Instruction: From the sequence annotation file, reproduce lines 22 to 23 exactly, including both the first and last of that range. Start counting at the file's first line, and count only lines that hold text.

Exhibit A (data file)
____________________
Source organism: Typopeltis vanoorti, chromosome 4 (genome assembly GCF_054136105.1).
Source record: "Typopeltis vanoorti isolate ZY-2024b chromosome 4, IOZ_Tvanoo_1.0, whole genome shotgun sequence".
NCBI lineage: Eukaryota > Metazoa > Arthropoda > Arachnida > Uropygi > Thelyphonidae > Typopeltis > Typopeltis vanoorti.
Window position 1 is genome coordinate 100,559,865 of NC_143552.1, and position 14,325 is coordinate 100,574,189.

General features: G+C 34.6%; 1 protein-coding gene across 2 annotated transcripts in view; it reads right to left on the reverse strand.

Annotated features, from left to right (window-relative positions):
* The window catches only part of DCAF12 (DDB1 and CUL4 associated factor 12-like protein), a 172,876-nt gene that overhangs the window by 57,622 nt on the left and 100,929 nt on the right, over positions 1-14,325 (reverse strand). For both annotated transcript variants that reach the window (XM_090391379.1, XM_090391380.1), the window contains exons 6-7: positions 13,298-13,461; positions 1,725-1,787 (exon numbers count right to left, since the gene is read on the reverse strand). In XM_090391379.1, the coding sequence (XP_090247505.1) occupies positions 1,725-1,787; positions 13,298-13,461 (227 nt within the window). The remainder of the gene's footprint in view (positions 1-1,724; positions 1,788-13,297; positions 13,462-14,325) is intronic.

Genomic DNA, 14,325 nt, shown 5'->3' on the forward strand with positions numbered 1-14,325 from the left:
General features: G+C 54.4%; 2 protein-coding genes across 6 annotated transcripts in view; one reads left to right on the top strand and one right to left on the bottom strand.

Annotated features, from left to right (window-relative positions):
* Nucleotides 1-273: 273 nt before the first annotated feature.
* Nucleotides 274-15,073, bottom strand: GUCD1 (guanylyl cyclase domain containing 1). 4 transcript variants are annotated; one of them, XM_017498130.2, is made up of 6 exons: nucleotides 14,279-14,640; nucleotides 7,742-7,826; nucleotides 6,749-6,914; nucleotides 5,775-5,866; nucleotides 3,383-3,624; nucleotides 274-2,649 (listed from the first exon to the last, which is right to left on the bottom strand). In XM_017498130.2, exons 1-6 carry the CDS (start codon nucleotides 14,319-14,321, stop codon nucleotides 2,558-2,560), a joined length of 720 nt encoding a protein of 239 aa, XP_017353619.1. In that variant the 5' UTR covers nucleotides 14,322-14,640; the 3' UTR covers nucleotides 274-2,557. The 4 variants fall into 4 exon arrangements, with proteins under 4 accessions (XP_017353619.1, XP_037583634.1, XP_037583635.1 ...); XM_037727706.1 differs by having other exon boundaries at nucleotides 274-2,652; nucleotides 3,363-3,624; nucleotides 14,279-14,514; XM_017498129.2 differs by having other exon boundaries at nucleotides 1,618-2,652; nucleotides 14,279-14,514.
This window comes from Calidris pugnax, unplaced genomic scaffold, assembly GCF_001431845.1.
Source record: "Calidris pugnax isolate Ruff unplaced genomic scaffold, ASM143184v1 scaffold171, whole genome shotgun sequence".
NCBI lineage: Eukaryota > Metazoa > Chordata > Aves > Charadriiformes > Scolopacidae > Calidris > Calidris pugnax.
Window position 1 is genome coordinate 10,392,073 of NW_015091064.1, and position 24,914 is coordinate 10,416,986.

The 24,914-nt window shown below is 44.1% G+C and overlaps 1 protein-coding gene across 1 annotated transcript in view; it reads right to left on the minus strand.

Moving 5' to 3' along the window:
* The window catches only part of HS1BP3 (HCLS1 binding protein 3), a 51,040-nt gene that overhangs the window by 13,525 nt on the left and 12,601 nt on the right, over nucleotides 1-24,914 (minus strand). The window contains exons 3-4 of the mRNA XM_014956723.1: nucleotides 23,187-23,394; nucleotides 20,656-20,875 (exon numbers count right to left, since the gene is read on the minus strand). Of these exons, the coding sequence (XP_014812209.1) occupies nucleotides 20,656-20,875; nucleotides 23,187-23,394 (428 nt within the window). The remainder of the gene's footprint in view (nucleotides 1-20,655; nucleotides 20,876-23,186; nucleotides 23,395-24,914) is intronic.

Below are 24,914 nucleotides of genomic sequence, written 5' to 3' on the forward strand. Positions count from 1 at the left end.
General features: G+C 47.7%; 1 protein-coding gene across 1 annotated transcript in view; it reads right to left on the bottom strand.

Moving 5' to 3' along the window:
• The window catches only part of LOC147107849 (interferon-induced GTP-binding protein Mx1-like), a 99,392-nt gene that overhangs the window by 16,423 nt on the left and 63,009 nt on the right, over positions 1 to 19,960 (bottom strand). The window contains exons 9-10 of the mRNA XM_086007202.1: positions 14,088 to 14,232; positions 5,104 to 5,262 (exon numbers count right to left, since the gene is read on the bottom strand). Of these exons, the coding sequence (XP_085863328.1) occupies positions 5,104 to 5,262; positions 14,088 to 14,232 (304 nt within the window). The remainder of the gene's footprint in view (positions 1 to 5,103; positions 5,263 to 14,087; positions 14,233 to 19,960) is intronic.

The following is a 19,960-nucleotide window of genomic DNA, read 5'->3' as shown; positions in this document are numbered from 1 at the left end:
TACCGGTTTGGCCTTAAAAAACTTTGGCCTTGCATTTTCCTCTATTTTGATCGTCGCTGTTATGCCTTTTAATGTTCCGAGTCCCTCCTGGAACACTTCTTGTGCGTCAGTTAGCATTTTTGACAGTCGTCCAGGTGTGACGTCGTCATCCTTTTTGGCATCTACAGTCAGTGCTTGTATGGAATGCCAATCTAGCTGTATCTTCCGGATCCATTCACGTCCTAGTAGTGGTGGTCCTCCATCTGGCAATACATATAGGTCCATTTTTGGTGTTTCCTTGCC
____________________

Moving 5' to 3' along the window:
• The window catches only part of LOC147107849 (interferon-induced GTP-binding protein Mx1-like), a 99,392-nt gene that overhangs the window by 16,423 nt on the left and 63,009 nt on the right, over positions 1 to 19,960 (bottom strand). The window contains exons 9-10 of the mRNA XM_086007202.1: positions 14,088 to 14,232; positions 5,104 to 5,262 (exon numbers count right to left, since the gene is read on the bottom strand). Of these exons, the coding sequence (XP_085863328.1) occupies positions 5,104 to 5,262; positions 14,088 to 14,232 (304 nt within the window). The remainder of the gene's footprint in view (positions 1 to 5,103; positions 5,263 to 14,087; positions 14,233 to 19,960) is intronic.